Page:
“More,” he said.
Smith shook his head. “Look here, you may as well get this straight,” he said firmly. "We may be a week in this boat. Drink the water that way and it’ll be finished by tonight.”
“I’ll drink what I want,” retorted Bascombe. “Here, give it to me.” He took a step forward and reached for the flask. A push from Smith sent him sprawling.
“You may know all about ships,” said the sailor, “but you know nothing about being adrift in the Indian Ocean. It’s for your own good. If we have half a cupful every four hours during the day, this water will hold out for three days. After that. . .” He shrugged his shoulders.
P)R A MOMENT, Bascombe seemed to be measuring Smith, as if estimating his chance of taking the flask by force. He measured his flabby body against the sailor’s lean six feet and saw it was hopeless.
“How do I know you won’t take a drink when I’m not looking?” he sneered.
“All right,” he said, “we’ll divide it.” He opened a locker and produced an empty bottle. “I’ll put half in here. If you like to drink yours right off and die of thirst, that’s your funeral. I’m being generous. I’ve never loved you, though for years you’ve been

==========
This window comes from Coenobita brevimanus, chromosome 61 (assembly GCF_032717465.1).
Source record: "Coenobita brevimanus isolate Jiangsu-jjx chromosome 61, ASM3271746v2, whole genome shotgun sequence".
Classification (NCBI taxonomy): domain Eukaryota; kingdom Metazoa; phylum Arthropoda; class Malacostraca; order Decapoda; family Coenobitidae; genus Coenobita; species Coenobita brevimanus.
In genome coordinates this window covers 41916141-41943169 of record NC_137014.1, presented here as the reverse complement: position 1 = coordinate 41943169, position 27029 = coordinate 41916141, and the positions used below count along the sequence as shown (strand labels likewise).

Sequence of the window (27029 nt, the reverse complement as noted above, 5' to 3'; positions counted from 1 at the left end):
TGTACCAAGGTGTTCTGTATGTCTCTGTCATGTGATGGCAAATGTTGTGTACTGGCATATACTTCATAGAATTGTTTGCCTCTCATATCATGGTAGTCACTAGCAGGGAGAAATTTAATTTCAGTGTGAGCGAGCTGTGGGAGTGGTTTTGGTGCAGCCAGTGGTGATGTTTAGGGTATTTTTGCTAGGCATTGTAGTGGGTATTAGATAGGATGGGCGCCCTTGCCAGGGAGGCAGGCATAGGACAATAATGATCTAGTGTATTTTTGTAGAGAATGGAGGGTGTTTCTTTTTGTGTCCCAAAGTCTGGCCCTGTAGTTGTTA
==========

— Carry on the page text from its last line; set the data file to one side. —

little more than a name to me. But I’ll give you a good half.”
He divided the water and handed the flask to Bascombe.
“Satisfied?” he asked.
Bascombe grunted. He had seen that there was nearer three quarters of the water in his flask than half. He took a drink, and some of the water trickled down his chin on to his chest. “That’s better,” he muttered.
Smith shook his head. “You’ll be glad of those drops you’ve spilled before we’re out of this,” he said. He placed his bottle in the locker, carefully shielding it from the sun.
All the day the sun beat down on them, without a breath of wind to fill the sail. Bascombe suggested rowing, but Smith retorted briefly that twelve miles wouldn’t take them any nearer land. The boat might have been drifting, but with the unbroken horizon it was impossible to tell. When the sun dipped suddenly out of sight, the scene was the same as that on which it had risen.